Play by Simon Gray. Set in the 1960s in an English language school for foreigners, this tragicomic play is a humorous but ultimately moving account of several years in the lives of seven teachers. At the heart of the group is St. John Quartermaine – kind, pleasant and agreeable, but utterly hopeless as a teacher. An almost permanent feature in the staff room, he’s always available to listen to the problems of his self-obsessed colleagues. But when a new Principal is appointed, Quartermaine's future looks precarious...
Original London West End Production with Edward Fox 1981
Previewed 28 July 1981, Opened 30 July 1981, Closed 20 February 1982 at the Queen's Theatre
The cast featured Edward Fox as 'St John Quartermaine', Prunella Scales as 'Melanie Garth', James Grout as 'Henry Windscape', Robin Bailey as 'Eddie Loomis', Glyn Grain as 'Derek Meadle', Peter Birch as 'Mark Sackling' and Jenny Quayle as 'Anita Manchip'.
Directed by Harold Pinter with designs by Eileen Diss and lighting by Leonard Tucker.
1st London West End Revival with Rowan Atkinson 2013
Previewed 23 January 2013, Opened 29 January 2013, Closed 23 April 2013 at the Wyndham's Theatre
The cast featured Rowan Atkinson as 'St John Quartermaine', Felicity Mantagu as 'Melanie Garth', Conleth Hill as 'Henry Windscape', Malcolm Sinclair as 'Eddie Loomis', Will Keen as 'Derek Meadle', Matthew Cottle as 'Mark Sackling' and Louise Ford as 'Anita Manchip'.
Directed by Richard Eyre with designs by Tim Hatley, lighting by David Howe and sound by John Leonard.
"It's odd that Rowan Atkinson has chosen to return to the stage as the neither funny nor interesting St John Quartermaine: a third-rate teacher at a language school... Atkinson fails to make Quartermaine a moving or lovably hopeless oddball. In spite of the character's generous forgiveness of his friends' rudeness, and his willingness to babysit his colleague Henry's unpleasant children, he's a bore. As are his colleagues... Fortunately, the acting is so accomplished that Richard Eyre's production is enjoyably rather than offensively tedious, but for all its witty depiction of quintessentially English repression, this isn't vintage Simon Gray." The Mail on Sunday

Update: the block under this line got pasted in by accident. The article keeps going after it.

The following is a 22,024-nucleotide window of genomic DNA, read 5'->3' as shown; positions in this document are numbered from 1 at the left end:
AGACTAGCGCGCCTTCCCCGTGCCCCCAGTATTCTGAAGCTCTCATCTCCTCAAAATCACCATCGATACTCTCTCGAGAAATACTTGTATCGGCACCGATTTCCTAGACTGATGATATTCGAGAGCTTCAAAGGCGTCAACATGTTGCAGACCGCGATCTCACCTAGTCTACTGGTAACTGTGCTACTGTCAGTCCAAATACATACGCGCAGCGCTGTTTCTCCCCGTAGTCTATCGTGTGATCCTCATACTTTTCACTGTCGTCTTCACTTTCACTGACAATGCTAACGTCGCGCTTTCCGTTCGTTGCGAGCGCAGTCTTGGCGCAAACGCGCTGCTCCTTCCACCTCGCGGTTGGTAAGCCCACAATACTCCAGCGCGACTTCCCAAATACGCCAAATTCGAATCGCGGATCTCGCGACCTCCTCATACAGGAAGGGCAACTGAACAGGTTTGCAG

"The action takes place in the early Sixties in the staff room of a language school in Cambridge. The designer Tim Hatley's set wonderfully captures the dusty, leather- armchaired atmosphere. Enthroned in this room, the very genius of the place, sits Atkinson as the frankly hopeless tutor St John Quartermaine. Around him, gently ignoring his eccentricities, buzz his equally dog- eared colleagues, an impressive supporting cast of Malcolm Sinclair, Matthew Cottle, Felicity Montagu, Will Keen, Louise Ford and Conleth Hill. In keeping with its Chekhovian roots, Quartermaine's Terms is a story of lives quietly falling apart, of characters at the ends of their tethers... I'm a fan of the new writing, but there's a delight in watching a playwright so in control of his craft that he holds you riveted in a world where only the silence seems to scream." The Sunday Telegraph
"Simon Gray's 1981 tragicomedy revolves precisely around the British inability to connect. His lonely bachelor St John Quartermaine is so amiably vacant that he seems indistinguishable at times from his armchair. A useless, barely tolerated teacher at a Cambridge English language school, he can't remember his syllabus or any of his foreign students. Rowan Atkinson offers a restrained study in physical awkwardness; all hovering, too-large hands and bemused stares. He manages to convey despondent resignation to an empty life with nothing more than a quiet, soggy 'terrific' - always a beat behind the others. Around him swirls the chaos of the other teachers' lives, which keeps puncturing the paper-thin staffroom bonhomie. This first revival of Gray's play boasts an excellent cast while director Richard Eyre makes them fully inhabit this dingy 1960s world and pinpoint much of the worst of (middle-class) British in their brittle self-absorption - throwing into relief how tenderly offered Quartermaine's ineffectual concern actually is. Perfectly executed comic moments feed into Gray's slowly enveloping pall of melancholy. Nothing momentous happens onstage but it doesn't need to: as the mood darkens towards its heartbreaking conclusion, you are left with a satisfying fug of Chekhovian gloom and a moving portrait of isolation." The London Metro
Quartermaine's Terms in London at the Wyndham's Theatre previewed from 23 January 2013, opened on 29 January 2013 and closed on 23 April 2013.